mercoledì 12 agosto 2009
Axial non contrast enhanced CT shows a large lesion isointense to the brain in the frontal lobes crossing the midline.
Contrast enhanced axial image shows avid contrast enhancement of the lesion.
T2W axial image shows a mixed signal large lesion with little surrounding edema.
Proton density axial image shows a lesion which is largely isointense to the surrounding brain parenchyma.
The lesion is low signal on TIW image with marked contrast enhancement.
Post contrast TIW sagittal image shows the lesion to be extra axial with contrast enhancement.
Diagnosis: Olfactory Meningioma
Meningiomas are the most common extraaxial tumor. The features which suggest an extraaxial etiology are tumor relationship to the dura, local bony hyperostosis, corticomedullary buckling, displacement of the cortex away form the bone, preservation of the grey/white matter junction and widening of the cisterns. Meningiomas are located in a supratentorial location in about 90% of cases, most commonly at the convexity of the hemispheres. Meningiomas are more common in females.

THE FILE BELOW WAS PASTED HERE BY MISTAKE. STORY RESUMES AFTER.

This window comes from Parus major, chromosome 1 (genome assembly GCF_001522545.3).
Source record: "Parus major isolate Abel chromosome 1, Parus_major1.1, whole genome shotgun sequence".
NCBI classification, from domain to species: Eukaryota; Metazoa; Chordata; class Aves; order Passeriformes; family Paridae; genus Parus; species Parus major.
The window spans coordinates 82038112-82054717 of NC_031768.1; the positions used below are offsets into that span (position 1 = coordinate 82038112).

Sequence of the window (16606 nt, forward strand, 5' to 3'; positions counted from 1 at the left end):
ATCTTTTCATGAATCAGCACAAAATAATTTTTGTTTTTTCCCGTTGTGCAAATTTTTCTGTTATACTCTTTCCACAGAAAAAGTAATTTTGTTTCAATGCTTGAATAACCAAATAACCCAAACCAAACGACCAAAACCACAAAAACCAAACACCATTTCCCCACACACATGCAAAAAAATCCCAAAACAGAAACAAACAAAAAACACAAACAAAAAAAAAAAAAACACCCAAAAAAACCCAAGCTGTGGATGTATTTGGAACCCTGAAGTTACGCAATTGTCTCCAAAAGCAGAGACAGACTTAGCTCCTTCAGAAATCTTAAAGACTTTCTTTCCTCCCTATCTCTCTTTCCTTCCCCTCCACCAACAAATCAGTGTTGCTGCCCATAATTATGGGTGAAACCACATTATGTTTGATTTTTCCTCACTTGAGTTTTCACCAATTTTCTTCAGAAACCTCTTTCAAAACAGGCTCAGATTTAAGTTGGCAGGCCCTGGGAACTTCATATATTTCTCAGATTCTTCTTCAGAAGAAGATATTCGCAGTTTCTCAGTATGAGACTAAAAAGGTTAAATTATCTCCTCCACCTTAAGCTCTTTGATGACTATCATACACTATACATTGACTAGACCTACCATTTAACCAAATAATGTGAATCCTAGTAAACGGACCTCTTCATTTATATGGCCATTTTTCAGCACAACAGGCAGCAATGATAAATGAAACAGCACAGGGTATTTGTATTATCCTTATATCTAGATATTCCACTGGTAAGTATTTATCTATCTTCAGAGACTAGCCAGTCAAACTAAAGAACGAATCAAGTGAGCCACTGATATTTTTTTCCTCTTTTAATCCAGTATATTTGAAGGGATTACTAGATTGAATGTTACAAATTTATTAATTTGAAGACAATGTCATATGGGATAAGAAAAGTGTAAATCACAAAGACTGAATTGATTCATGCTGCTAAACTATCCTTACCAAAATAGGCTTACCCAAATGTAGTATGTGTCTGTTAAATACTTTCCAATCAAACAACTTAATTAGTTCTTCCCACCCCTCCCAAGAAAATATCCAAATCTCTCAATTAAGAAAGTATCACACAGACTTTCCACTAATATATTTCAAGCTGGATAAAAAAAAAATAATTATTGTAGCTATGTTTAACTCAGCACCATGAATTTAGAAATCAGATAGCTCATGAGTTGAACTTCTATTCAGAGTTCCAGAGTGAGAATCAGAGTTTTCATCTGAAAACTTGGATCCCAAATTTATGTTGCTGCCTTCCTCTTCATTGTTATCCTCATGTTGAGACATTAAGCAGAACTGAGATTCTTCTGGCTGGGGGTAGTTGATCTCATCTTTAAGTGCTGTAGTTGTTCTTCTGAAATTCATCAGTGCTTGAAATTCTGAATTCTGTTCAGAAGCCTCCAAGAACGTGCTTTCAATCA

On unenhanced CT, meningiomas are mostly hyperdense with intense homogenous uniform enhancement. They may be associated with hyperostosis of the adjacent bone. In most cases the surrounding edema is minimal, another feature which distinguishes it from an intraaxial lesion. The dural tail sign is a non-specific sign but one that suggests a meningioma. On MR, meningiomas are isointense to hypointense on TIW images with marked contrast enhancement. On T2W images they are isointense to slightly hyperintense in signal.
The multiplanar imaging capability of MR is useful in defining the exact anatomical location of the lesion.
The olfactory groove meningioma accounts for about 10% of intracranial meningiomas. They arise in the midline between the crista galli and tuberculum sella. Olfactory groove meningiomas may be symmetrical around the midline or extend to one side or the other. 10 to 15% grow into the ethmoid sinuses. They may present with anosmia, personality change, psychological effects, epilepsy and other frontal lobe symptoms. When large they may involve the visual pathways causing visual field defects. They are slow growing tumors frequently reaching large size before detection.